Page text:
Terra Quantum, a Swiss business developing ways to keep sensitive information safe from the ability of quantum computing to break traditional encryption, has made a major breakthrough in finding a method of securely sending data on ﬁbre optic cables for up to 40,000km (24,850miles).
The company’s new secure transmission method works using quantum key distribution, which is a way of sending data using quantum mechanics that many physicists say makes it impossible for hackers to intercept the data without alerting either side. It’s thought TerraQuantum’s discovery could lead to globally secure networks for banks and governments.
“We were looking for a protocol that works with one existing optical ﬁbre infrastructure because that’s what we have today”, said Terra Quantum chief executive Markus Pﬂitsch. “You can actually use it. We can implement it today over today’s telecom infrastructure. That was crucial that it’s implementable”.
The company claims that Terra Quantum’s breakthrough could pave the way for more governments and ﬁnancial institutions to build quantum key distribution networks around the world, progressing beyond the small scale networks currently in use.
In turn, they claim to have “beaten” the UK to the breakthrough, citing last year’s partnership between BT and Toshiba to instal the UK’s ﬁrst industrial quantum key distribution network which operates over 6km of ﬁbre optic cable in Bristol.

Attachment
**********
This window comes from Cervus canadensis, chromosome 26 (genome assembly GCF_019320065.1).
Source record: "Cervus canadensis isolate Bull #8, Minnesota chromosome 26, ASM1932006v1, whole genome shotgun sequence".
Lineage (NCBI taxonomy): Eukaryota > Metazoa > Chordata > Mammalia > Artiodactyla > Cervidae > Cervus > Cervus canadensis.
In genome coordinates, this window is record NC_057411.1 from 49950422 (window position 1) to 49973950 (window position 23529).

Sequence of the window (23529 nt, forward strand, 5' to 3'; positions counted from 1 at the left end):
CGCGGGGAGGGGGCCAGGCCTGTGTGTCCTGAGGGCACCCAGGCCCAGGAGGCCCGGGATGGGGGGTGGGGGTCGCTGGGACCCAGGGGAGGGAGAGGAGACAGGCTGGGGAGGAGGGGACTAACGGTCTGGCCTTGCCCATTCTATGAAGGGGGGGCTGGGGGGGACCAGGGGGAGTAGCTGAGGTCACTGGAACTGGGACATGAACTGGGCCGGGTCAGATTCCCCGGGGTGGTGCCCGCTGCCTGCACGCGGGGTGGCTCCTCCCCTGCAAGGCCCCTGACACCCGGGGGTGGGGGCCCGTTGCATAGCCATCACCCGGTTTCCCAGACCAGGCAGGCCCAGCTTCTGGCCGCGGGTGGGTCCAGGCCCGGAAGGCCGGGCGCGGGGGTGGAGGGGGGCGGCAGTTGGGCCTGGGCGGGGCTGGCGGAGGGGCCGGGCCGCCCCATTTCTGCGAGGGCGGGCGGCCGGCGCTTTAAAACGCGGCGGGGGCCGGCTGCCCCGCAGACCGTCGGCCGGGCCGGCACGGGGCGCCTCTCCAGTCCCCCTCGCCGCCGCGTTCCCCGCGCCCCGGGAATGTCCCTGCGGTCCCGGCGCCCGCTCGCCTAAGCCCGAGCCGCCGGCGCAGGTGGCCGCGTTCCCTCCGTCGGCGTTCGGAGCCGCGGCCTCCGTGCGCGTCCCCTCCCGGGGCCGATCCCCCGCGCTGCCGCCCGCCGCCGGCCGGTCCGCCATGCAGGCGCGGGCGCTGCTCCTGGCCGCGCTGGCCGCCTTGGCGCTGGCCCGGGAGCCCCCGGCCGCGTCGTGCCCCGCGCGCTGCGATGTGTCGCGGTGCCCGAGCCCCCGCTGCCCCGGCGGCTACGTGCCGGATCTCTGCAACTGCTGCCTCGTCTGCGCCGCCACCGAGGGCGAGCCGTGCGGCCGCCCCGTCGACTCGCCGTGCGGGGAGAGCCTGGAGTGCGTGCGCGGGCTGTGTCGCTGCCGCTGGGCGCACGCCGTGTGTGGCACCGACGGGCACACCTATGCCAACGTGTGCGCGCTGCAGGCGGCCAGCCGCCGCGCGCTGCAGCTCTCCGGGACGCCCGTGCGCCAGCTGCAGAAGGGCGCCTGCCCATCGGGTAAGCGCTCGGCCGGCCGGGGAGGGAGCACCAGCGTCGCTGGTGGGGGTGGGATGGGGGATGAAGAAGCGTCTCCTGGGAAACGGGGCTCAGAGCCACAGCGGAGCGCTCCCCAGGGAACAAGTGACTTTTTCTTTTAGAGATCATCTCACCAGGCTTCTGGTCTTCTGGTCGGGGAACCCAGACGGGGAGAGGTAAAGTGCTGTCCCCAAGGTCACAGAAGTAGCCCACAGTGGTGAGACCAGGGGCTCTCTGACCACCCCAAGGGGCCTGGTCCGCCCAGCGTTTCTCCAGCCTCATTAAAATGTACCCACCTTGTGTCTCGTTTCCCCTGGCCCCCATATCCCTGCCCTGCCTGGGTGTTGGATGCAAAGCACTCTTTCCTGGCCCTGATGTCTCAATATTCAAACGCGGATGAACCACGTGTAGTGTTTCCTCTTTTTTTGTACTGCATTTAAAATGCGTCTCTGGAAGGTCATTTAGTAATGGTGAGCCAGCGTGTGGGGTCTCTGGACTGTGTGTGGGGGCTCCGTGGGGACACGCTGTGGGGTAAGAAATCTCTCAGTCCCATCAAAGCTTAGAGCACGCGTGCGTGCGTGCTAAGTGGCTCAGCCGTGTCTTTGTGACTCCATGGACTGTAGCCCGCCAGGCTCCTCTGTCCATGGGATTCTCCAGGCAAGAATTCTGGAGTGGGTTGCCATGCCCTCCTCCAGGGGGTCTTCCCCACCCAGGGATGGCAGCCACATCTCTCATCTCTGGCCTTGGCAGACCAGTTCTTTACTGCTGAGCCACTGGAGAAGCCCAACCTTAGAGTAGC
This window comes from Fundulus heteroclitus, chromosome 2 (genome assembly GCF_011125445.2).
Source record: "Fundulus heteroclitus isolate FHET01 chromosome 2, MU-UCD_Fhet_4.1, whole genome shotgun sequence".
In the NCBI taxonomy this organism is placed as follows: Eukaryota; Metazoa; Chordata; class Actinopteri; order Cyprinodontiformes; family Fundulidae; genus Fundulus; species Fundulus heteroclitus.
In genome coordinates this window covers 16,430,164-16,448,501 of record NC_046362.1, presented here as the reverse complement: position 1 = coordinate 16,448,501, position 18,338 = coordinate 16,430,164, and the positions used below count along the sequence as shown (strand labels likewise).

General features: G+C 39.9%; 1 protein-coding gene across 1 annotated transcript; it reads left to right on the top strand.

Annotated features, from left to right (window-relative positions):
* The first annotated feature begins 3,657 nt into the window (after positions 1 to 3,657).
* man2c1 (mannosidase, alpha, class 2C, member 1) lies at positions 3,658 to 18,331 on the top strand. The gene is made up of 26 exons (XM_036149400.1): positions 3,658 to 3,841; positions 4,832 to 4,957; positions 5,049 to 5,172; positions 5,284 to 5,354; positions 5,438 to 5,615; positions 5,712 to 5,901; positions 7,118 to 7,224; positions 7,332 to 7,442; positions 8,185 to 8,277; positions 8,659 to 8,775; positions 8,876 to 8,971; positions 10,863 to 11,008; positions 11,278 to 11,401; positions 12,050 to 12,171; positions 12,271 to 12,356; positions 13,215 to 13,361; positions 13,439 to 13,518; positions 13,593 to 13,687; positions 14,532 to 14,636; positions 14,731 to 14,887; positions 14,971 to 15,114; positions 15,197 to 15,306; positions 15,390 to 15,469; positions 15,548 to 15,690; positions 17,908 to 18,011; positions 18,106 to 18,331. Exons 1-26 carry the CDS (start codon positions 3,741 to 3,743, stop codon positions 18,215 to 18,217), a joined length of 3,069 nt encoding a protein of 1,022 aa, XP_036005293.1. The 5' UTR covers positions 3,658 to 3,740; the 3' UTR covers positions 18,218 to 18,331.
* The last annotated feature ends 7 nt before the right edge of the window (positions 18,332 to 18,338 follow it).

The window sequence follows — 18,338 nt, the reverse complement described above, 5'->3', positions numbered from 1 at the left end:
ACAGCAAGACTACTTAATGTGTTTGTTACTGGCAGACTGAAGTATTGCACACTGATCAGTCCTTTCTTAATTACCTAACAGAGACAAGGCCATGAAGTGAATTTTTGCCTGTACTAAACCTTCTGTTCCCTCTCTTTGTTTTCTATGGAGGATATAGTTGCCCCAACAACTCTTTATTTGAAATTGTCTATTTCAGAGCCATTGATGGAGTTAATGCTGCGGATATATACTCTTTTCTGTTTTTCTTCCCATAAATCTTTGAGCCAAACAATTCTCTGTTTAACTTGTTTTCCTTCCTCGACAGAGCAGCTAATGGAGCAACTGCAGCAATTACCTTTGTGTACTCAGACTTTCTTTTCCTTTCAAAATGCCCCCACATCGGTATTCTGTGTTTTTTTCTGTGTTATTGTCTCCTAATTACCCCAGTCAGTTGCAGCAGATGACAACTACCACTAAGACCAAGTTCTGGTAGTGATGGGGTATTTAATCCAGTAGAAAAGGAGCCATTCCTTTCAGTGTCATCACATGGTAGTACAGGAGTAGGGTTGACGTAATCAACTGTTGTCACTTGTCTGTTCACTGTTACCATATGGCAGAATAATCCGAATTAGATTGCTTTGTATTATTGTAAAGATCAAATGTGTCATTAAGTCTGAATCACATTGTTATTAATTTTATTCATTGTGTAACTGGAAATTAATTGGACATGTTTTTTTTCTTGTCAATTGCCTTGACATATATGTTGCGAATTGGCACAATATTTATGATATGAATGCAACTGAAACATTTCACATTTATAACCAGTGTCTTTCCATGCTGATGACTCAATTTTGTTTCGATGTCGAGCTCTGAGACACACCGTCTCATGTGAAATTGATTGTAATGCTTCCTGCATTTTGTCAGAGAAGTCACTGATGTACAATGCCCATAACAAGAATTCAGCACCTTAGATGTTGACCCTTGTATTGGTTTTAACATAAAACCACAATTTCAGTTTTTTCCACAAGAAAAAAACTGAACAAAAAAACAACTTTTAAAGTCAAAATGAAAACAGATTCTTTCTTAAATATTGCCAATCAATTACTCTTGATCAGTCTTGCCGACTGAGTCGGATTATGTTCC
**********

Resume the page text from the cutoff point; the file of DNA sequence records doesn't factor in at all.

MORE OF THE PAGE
“In terms of other groups around the globe, they’re very, very low distances which don’t really make a practical difference”, Mr Pﬂitsch said. The executive said the distance that the encryption can work is crucial to making it viable as a global system. “The holy grail is the 20,000km transatlantic cable”, he said. “If you can cross the Atlantic then you are through. With this now we can exchange data between Los Angeles and Shanghai or from Paris to Boston”.
As well as quantum computing and cryptography, the company also works on quantum random number generation, quantum internet, artificial intelligence, quantum metrology and sensors, machine learning and software and hardware development.
The start-up’s announcement follows a breakthrough it claimed to have made in February in which Terra Quantum said that quantum computing could defeat widely used traditional encryption. The Swiss business raised €10m (£8.7m) last year in an investment round led by Lakestar, the venture capital fund which previously backed Revolut and Spotify.
You can find more information about the Swiss company’s quantum computing breakthrough on its website.
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